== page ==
When I read this quote it made me think of those direct mail donors who love your organization’s mission so much that they can’t stand the thought of sitting down with you. I’m really not trying to be snarky here . . . there are countless numbers of people who appreciate what you do, want to make a contribution, but don’t want to sit down and chat over a pledge card. It is this reality that has made direct mail and targeted mail so successful for so very long.

Mal Warwick is one of the masters of direct mail. I encourage you to read his article where he does a great job of distilling everything down into 10 of the most important things that you need to know about a successful direct mail program:

  1. It is a “process”
  2. It is all about the long-term
  3. It is about cost-effectiveness and not so much the cost
  4. The list is super important
  5. Making “the offer”
  6. One of the keys is list segmenting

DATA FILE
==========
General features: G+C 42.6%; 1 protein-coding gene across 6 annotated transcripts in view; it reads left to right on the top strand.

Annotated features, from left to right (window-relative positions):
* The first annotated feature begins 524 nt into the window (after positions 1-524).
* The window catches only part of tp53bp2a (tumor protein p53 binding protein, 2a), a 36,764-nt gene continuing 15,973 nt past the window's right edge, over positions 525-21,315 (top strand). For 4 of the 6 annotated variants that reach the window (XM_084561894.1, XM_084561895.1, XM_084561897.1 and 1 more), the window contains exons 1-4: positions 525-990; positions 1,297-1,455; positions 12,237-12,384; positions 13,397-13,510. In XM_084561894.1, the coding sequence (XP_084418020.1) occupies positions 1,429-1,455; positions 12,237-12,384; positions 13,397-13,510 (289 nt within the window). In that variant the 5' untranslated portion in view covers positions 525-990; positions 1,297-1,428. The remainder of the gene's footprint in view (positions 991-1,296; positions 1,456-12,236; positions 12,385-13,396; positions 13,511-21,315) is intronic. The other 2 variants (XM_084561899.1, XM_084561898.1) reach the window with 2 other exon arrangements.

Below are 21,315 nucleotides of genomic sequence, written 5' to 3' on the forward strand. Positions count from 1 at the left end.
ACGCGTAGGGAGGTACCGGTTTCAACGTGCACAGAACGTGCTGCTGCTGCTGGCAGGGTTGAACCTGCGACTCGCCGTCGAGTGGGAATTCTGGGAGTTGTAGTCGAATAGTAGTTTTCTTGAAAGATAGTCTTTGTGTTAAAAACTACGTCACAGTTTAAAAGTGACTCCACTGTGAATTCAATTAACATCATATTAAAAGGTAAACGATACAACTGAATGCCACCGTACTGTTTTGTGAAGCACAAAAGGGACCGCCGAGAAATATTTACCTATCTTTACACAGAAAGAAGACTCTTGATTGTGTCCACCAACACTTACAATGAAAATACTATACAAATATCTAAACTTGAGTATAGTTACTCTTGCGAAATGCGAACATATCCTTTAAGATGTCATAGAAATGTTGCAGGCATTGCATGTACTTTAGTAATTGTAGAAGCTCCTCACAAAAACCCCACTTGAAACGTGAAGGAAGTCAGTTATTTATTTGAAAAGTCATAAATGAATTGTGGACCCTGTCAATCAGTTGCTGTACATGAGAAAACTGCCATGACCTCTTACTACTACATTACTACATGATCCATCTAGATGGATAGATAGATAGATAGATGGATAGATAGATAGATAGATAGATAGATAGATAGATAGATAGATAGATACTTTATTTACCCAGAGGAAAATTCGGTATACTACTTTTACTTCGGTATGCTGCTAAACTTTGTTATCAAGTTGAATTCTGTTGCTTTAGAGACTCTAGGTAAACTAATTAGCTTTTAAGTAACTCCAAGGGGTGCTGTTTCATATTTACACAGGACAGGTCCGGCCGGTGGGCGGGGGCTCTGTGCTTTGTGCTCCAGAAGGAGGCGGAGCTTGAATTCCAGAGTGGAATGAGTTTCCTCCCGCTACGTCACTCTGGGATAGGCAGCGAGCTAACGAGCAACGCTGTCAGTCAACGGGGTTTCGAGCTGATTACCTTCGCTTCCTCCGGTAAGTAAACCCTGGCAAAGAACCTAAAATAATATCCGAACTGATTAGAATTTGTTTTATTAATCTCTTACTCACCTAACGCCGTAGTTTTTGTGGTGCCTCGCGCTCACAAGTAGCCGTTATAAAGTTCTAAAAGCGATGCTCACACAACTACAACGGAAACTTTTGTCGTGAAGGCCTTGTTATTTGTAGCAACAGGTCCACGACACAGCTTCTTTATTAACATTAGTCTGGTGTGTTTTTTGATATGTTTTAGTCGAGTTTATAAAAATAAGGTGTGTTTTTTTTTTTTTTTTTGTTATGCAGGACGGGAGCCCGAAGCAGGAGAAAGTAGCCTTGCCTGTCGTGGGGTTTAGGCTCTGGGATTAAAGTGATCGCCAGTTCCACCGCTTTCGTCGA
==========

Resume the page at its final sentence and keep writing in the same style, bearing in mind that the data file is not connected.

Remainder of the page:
7. It is focused on an annual giving approach
  8. Test it or you will feel your patience tested
  9. Repeating yourself isn’t a sign of old age, it is the sign of intelligence and discipline
  10. Record-keeping makes all the difference

Ugh! He is a genius. Click here to read more about what he is really saying.

After you’re dazzled by Mal Warwick’s intellect, you need to read what Tom Ahern has to say a week ago about anyone who likes to “dabble” in direct mail:

“Untrained staff and board cannot accurately judge professionally crafted direct mail. It’s impossible. Mailed appeals are a counter-intuitive enterprise, based on neuroscience, decades of testing, empiricism, and acquired skill sets of surprising depth and complexity.”